The intellectual Ravenclaws have their bookish merits and quirky Luna-ish sweetness, despite their supposed aloofness and occasional dalliances with the more serpentine side of magic.  Filius Flitwick is notable among Hogwarts teachers for… just teaching Charms.  He, you know, teaches.  Like teachers do.  On the other hand, Gilderoy Lockhart.  Yeah. Ravenclaw.
And this brings us – last, as they always seem to be – to the Hufflepuffs.  The gentle, cheerful, loyal, hard-working Hufflepuffs.  The Hufflepuffs that everyone forgets about, and no one seems to want to actually be.  But why not?
No.  Seriously, people, WHY NOT?
This past weekend, I learned that I am raising a pair of half-blood Hufflepuffs. 
Since then, I’ve found myself considering HuffIepuff.  A lot.  Much of this consideration has consisted of considering why I’d previously failed to consider Hufflepuff much at all. 
Looking at my two young witches, I found, somewhat to my surprise, that I was thrilled with their new labels.  Hufflepuffs!  Yes!  They’re kind!  They’re loyal!  They’re equal-opportunity!  They play fair!  Hufflepuffs embody every value we claim to want in our children, our friends, our lovers, and ourselves.  A member of the House of the Badger will never hit you with an unprovoked pimple jinx.  Nor will he call you a mud-blood -- even though, let’s face it, you’re totally a mud-blood.
In truth, I was completely sure that Molly would be a Hufflepuff before she sat down to take the quiz.  I was less sure about Lizzy.  She’s not bold, although she can rise to a challenge.  She’s ambitious only in the sense of setting her own high standards.  Intellectual?  Yes, she is that.  As she herself suspected, I might have placed my money on Ravenclaw – and when she took the similar Ilvermorny quiz, she indeed ended up the house most suited to “scholars”.  But Hufflepuff made sense, too.  I have, after all, been closely acquainted with my kids for a decade now.  Other people who know them fairly well have given me feedback too, via informal anecdotes and printed report cards.  The words are different every time, but the news is the same: “Ma’am, your child is a good student.  Also, she’s totally a Hufflepuff.”
This is meant as a compliment.  Teachers like teaching Hufflepuffs.  Other kids don’t mind being seated next to Hufflepuffs or being assigned to their kickball teams.  A Hufflepuff will not copy your test answers, leave gum on the bottom of the desk, or mock you for wearing the wrong brand of sneakers.
So… why the decided lack of enthusiastic cheerleading for the house with the fuzzy-bumblebee colors?  And why our blatant hypocrisy?  Because, even as we earnestly tell young children to act like good little Hufflepuffs, we systematically overlook and denigrate their adult Hufflepuff counterparts.  We talk over them.  We fail to promote them.  We refuse to date them.  Especially if they happen to be male, Hufflepuffs are derided as “wimpy” and “lame”.
Bullshit.  Kindness is not wimpy.  Equality is not lame. 
Besides, it’s not as if Hufflepuffs can’t possess the virtues of the other houses in addition to their wonderful, kind-hearted, egalitarian defining characteristics.  Cedric Diggory was hella brave. Tonks took “bold” to new levels.  Pomona Sprout, puttering away in her greenhouses, was not without her own formidable intellect and powers.  We tend to forget about this Head of House, not because she isn’t competent, but because she is.  She refrains from spiteful, spurious, biased, or melodramatic additions or subtractions to house points.  She doesn’t set up hazardous contests, bait students into misbehavior, play favorites, try to adopt baby dragons, or harbor dark secrets.  She doesn’t define herself by her bad-assery.  But let there be no doubt: Hufflepuffs, when the situation calls for it, are capable of being brilliant, cunning, epically badass, and brave AF.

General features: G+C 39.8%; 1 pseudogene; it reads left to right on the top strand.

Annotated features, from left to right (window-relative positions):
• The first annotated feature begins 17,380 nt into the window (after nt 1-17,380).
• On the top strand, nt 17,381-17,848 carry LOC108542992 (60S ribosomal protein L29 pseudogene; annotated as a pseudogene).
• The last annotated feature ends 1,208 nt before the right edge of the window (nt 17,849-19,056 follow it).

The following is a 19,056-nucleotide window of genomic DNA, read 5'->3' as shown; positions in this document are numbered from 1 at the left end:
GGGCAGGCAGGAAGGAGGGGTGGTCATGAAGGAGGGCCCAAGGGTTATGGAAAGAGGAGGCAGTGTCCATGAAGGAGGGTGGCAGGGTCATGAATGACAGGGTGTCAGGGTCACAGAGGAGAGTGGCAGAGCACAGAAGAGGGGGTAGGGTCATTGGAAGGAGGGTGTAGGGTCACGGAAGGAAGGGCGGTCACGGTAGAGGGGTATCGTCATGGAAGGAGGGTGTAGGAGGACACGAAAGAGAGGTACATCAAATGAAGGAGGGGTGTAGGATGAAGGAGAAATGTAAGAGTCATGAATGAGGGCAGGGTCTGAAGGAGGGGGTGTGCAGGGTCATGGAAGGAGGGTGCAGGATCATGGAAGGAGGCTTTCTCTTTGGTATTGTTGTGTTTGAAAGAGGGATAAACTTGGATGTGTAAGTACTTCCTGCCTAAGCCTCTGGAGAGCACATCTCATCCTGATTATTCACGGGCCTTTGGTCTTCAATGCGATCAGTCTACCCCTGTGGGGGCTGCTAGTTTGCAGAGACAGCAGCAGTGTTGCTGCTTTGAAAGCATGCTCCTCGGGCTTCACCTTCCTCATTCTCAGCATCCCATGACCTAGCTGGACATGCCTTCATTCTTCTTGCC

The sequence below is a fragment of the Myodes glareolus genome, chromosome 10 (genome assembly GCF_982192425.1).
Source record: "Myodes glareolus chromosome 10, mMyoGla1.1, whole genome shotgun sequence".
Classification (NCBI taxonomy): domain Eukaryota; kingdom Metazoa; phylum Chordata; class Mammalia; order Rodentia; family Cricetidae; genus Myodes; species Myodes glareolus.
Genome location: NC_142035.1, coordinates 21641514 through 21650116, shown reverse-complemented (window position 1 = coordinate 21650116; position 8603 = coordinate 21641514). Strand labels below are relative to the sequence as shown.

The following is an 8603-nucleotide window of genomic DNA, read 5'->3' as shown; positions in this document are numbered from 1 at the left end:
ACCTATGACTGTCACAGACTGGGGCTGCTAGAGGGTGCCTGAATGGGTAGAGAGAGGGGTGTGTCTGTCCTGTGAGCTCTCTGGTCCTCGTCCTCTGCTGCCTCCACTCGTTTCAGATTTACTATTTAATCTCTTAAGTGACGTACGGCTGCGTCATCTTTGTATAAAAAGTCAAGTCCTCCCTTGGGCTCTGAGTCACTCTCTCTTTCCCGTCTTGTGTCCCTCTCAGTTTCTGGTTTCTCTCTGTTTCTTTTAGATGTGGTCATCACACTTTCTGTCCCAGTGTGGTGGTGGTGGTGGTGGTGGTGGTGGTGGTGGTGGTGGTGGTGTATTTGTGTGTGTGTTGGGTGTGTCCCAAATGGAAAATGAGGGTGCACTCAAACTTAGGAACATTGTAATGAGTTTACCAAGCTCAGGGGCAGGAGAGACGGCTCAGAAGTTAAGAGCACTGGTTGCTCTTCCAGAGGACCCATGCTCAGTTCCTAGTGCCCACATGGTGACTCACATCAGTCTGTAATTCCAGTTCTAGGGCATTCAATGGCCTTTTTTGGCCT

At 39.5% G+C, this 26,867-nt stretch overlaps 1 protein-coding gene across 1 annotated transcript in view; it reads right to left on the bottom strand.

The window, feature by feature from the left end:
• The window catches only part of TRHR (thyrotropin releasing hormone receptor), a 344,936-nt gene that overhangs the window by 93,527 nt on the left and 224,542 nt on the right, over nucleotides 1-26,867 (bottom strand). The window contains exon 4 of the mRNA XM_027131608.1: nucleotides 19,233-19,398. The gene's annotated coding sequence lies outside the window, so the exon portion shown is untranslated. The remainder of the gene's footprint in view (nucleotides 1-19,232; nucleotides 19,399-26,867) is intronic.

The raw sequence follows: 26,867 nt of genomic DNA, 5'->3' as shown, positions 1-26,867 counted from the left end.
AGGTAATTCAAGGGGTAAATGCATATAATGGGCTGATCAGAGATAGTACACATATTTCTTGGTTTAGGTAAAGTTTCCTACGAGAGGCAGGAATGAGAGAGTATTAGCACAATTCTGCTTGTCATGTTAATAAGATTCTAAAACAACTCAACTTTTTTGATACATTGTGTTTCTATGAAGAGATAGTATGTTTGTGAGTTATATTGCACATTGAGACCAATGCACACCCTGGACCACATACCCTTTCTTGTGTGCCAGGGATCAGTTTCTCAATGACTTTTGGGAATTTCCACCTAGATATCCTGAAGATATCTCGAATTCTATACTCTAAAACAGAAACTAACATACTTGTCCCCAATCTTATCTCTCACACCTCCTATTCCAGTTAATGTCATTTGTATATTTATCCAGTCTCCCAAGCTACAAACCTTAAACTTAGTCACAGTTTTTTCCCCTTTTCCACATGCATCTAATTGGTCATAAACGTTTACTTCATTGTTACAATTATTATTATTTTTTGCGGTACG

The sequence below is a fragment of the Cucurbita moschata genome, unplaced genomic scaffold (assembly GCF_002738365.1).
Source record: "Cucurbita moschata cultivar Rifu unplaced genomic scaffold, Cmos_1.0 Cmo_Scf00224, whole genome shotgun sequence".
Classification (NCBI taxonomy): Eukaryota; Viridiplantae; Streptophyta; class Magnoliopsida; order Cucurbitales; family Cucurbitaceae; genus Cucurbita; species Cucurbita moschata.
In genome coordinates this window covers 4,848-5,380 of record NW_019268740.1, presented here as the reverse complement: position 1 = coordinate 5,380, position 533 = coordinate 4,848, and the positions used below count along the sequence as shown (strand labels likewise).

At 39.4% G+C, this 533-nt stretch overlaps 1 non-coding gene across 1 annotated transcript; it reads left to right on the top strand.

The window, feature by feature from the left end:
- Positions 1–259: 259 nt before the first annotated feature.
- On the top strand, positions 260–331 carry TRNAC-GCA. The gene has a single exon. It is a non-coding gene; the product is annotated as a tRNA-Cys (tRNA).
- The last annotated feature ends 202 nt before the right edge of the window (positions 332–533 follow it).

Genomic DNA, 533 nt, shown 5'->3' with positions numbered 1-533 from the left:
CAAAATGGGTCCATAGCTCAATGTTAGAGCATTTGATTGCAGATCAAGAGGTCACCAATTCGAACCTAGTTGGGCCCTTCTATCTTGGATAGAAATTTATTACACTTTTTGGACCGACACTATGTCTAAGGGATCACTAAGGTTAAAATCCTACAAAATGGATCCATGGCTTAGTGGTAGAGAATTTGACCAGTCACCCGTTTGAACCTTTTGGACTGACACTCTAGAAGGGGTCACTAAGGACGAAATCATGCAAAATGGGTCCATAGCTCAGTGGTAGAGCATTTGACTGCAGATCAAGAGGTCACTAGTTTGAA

Don’t believe me?  Okay.  But when Harry Potter and the Deathly Hallows reached its desperate denouement, who stepped up to fight in the terrifying, corpse-strewn Battle of Hogwarts?  The Gryffindors, yes.  They fought with valor and with heart-rending “Not my daughter, you bitch!” passion.  Even though I hadn’t read the series in a dozen years, this was still etched in my memory.  But it was only through stumbling upon an interview with Rowling online that I re-learned who else fought: some of the Ravenclaws, and all of the Hufflepuffs.  All of the Hufflepuffs.  ALL OF THEM. 
The fact that I’d forgotten this essential point says as much about who the Hufflepuffs are as does their valiant participation.  This is how Rowling wrote them.  They faced the Death Eaters from within their own quiet place of non-glory, and I, arrogant bastard that I am, barely noticed.  And yet, without them, how might the battle have spun?
Maybe I’ve been fired up by a cute little quiz on Pottermore.  Maybe I’ve been fired up by the simmering don’t-screw-up-their-future wrath of parenthood and politics.  Either way, this time around, I won’t forget.  Indeed, I’m really looking forward to getting to that scene with the kids.  Not just because it’s an awesome culmination to a fabulous story, and not just because it carries fodder for layer upon layer of philosophical, discussion about good, evil, life, death, and love, but also because it addresses one particular question: what happens when the loud and the brave are joined by those who know what is right, and are willing to go to the wall for it? 
My kids are not particularly bold.  As such, although they can easily handle 4,224 pages of text on their own, they want me to guide them through the wrenching psychological torments of this fictional world.  They want me to help uncover those dark complexities.  And I couldn’t be more glad.
Even if the Dark Mark reappears in the sky, it’s not all over.  Teach your Hufflepuffs well.